The Heart and Soul of Bernie Sanders

As a woman, I would have liked to be enthusiastic about Hillary Clinton’s candidacy for President of the United States. But when the Democratic primary comes to Massachusetts, I’ll be voting, enthusiastically, for Bernie Sanders.

It’s not that I think Hillary Clinton would make a bad president, or that she isn’t up to the job. It’s that a vote for Hillary Clinton is a vote for the status quo—a strange thing to say about the first viable female presidential candidate in U.S. history.

Like many women around the world who gained political power through their husband’s or father’s political legacy, Hillary represents an established—and an establishment—vision. She has a bunch of policy ideas thrown up in alphabetical order on her website, so that it appears,  bizarrely, that “fighting Alzheimer’s disease” is her number one priority. But her short takes on the issues don’t add up to a clear, convincing vision of her own. She appears to be running mostly on the strength of being a voice of moderation in the howling wilderness of the Republican field.

I want to hold back the Republican beast as much as anyone, but I’m not willing to settle for Hillary when I could have Bernie instead.

What Bernie has that Hillary lacks is, quite simply, heart and soul.

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Like Barack Obama, he has the ability as an orator to connect with a crowd and get them on their feet and cheering. He does it by speaking clearly, without artifice or manipulation, about the injustices that have been woven into our social system here in America, which most Americans must navigate on a daily basis.

Bernie is not afraid to call out today’s robber barons and hold them accountable for a disparity in wealth not seen since the last gilded age, right before the Depression.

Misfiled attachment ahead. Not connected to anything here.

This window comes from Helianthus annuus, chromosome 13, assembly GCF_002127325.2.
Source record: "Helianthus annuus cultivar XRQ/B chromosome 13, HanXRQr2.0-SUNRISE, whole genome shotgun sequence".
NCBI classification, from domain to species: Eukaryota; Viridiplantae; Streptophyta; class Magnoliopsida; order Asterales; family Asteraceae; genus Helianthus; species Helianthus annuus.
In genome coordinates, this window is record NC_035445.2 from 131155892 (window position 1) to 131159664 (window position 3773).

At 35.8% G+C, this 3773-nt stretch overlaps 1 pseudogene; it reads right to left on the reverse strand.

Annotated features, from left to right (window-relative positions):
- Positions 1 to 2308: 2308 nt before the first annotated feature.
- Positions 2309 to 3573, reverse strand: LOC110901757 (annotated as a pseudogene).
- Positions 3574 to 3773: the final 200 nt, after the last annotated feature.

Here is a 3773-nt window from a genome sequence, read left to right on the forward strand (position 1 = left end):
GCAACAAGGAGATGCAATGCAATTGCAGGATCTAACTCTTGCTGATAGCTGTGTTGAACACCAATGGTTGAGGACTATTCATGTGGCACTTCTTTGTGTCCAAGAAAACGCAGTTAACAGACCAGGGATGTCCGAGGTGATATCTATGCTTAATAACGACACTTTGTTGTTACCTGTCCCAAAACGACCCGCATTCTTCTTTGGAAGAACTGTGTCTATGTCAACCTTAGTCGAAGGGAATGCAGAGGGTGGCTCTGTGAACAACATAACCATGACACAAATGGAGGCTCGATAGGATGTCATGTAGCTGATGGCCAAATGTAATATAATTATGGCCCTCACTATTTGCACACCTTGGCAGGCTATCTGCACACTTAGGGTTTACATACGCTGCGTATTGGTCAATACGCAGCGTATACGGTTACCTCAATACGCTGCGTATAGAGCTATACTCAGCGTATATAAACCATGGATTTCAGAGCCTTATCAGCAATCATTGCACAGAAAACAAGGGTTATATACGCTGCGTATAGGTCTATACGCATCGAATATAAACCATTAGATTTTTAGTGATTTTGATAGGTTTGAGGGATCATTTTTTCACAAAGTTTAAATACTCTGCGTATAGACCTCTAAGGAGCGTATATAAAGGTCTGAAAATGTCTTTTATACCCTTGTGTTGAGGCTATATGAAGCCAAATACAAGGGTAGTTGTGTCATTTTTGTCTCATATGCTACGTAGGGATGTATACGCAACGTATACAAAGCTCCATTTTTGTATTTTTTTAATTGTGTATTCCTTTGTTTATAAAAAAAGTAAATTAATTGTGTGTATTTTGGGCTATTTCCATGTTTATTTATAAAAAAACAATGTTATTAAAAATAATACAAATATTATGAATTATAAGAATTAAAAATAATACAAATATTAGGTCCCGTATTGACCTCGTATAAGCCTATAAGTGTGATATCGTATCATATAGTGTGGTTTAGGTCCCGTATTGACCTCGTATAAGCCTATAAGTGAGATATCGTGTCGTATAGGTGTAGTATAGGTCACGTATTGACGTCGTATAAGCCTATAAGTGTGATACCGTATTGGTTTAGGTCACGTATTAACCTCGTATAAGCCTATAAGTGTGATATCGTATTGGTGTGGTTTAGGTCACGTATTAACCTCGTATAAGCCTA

According to Emmanuel Saez of the University of California, Berkeley, and Gabriel Zucman of the London School of Economics, American inequality in wealth is approaching record levels. As The Economist summarizes, “In the late 1920s the bottom 90% held just 16% of America’s wealth—considerably less than that held by the top 0.1%, which controlled a quarter of total wealth just before the crash of 1929. From the beginning of the Depression until well after the end of the second world war, the middle class’s share of total wealth rose steadily, thanks to collapsing wealth among richer households, broader equity ownership, middle-class income growth and rising rates of home-ownership. From the early 1980s, however, these trends have reversed. The top 0.1% (consisting of 160,000 families worth $73m on average) hold 22% of America’s wealth, just shy of the 1929 peak—and almost the same share as the bottom 90% of the population.”

As we know, a handful of billionaires are spending a lot of money to maintain the status quo, by buying politicians to do it for them.

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Bernie won’t have any of that. Like Barack Obama, he is raising record campaign contributions in small amounts—in fact, as of December he had more contributions than Obama did at that stage of his 2008 campaign.

Hillary still has a little more money in her war chest (according to a recent report, she has raised just $4 million more than Sanders), but that could change as Bernie continues to gain traction and momentum.

The rumor that he might choose Senator Elizabeth Warren as his running mate generated a ripple of delight among those of us who want to see a woman in a top U.S. office. Although presidential tickets are usually picked by geography (a Southern presidential candidate choosing a West Coast VP, for example), it might be time to make an exception and let these two amazingly inspiring leaders out of the starting gate to show what they can do together.